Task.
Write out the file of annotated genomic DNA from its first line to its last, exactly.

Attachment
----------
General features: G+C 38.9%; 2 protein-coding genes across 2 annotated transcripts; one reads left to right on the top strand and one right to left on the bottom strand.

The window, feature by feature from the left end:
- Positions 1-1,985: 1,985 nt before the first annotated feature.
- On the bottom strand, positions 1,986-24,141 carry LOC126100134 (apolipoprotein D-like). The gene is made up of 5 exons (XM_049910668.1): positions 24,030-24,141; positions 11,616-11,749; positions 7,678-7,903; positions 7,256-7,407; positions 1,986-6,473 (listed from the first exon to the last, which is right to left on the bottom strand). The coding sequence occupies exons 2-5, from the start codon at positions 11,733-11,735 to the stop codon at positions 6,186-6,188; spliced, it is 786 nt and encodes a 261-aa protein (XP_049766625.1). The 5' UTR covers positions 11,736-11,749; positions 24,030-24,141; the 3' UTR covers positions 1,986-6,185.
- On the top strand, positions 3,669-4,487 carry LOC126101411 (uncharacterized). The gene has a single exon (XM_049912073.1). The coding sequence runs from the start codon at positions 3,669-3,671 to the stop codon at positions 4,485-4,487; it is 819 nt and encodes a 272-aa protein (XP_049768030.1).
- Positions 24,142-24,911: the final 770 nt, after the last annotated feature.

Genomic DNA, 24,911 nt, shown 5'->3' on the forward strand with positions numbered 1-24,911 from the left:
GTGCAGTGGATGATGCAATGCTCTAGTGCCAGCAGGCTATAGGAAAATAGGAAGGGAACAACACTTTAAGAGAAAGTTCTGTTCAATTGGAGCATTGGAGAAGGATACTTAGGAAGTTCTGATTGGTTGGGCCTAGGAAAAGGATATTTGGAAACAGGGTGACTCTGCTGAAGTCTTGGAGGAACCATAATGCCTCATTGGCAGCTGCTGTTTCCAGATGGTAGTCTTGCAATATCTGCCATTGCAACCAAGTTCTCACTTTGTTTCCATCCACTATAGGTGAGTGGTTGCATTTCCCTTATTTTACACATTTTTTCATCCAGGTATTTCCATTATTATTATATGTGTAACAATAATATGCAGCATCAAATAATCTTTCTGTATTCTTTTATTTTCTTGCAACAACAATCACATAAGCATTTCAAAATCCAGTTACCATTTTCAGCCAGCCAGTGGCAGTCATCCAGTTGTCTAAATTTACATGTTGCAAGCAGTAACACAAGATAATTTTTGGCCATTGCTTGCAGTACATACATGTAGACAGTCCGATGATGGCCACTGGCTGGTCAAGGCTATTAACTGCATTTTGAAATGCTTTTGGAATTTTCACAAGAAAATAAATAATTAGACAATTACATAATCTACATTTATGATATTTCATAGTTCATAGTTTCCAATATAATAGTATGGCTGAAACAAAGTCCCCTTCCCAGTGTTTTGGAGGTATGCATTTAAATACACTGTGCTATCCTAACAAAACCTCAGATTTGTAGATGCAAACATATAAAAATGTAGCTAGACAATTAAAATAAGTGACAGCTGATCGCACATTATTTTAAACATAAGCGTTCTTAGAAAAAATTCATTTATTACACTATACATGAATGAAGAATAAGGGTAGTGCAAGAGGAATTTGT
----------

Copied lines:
General features: G+C 38.9%; 2 protein-coding genes across 2 annotated transcripts; one reads left to right on the top strand and one right to left on the bottom strand.

The window, feature by feature from the left end:
- Positions 1-1,985: 1,985 nt before the first annotated feature.
- On the bottom strand, positions 1,986-24,141 carry LOC126100134 (apolipoprotein D-like). The gene is made up of 5 exons (XM_049910668.1): positions 24,030-24,141; positions 11,616-11,749; positions 7,678-7,903; positions 7,256-7,407; positions 1,986-6,473 (listed from the first exon to the last, which is right to left on the bottom strand). The coding sequence occupies exons 2-5, from the start codon at positions 11,733-11,735 to the stop codon at positions 6,186-6,188; spliced, it is 786 nt and encodes a 261-aa protein (XP_049766625.1). The 5' UTR covers positions 11,736-11,749; positions 24,030-24,141; the 3' UTR covers positions 1,986-6,185.
- On the top strand, positions 3,669-4,487 carry LOC126101411 (uncharacterized). The gene has a single exon (XM_049912073.1). The coding sequence runs from the start codon at positions 3,669-3,671 to the stop codon at positions 4,485-4,487; it is 819 nt and encodes a 272-aa protein (XP_049768030.1).
- Positions 24,142-24,911: the final 770 nt, after the last annotated feature.

Genomic DNA, 24,911 nt, shown 5'->3' on the forward strand with positions numbered 1-24,911 from the left:
GTGCAGTGGATGATGCAATGCTCTAGTGCCAGCAGGCTATAGGAAAATAGGAAGGGAACAACACTTTAAGAGAAAGTTCTGTTCAATTGGAGCATTGGAGAAGGATACTTAGGAAGTTCTGATTGGTTGGGCCTAGGAAAAGGATATTTGGAAACAGGGTGACTCTGCTGAAGTCTTGGAGGAACCATAATGCCTCATTGGCAGCTGCTGTTTCCAGATGGTAGTCTTGCAATATCTGCCATTGCAACCAAGTTCTCACTTTGTTTCCATCCACTATAGGTGAGTGGTTGCATTTCCCTTATTTTACACATTTTTTCATCCAGGTATTTCCATTATTATTATATGTGTAACAATAATATGCAGCATCAAATAATCTTTCTGTATTCTTTTATTTTCTTGCAACAACAATCACATAAGCATTTCAAAATCCAGTTACCATTTTCAGCCAGCCAGTGGCAGTCATCCAGTTGTCTAAATTTACATGTTGCAAGCAGTAACACAAGATAATTTTTGGCCATTGCTTGCAGTACATACATGTAGACAGTCCGATGATGGCCACTGGCTGGTCAAGGCTATTAACTGCATTTTGAAATGCTTTTGGAATTTTCACAAGAAAATAAATAATTAGACAATTACATAATCTACATTTATGATATTTCATAGTTCATAGTTTCCAATATAATAGTATGGCTGAAACAAAGTCCCCTTCCCAGTGTTTTGGAGGTATGCATTTAAATACACTGTGCTATCCTAACAAAACCTCAGATTTGTAGATGCAAACATATAAAAATGTAGCTAGACAATTAAAATAAGTGACAGCTGATCGCACATTATTTTAAACATAAGCGTTCTTAGAAAAAATTCATTTATTACACTATACATGAATGAAGAATAAGGGTAGTGCAAGAGGAATTTGT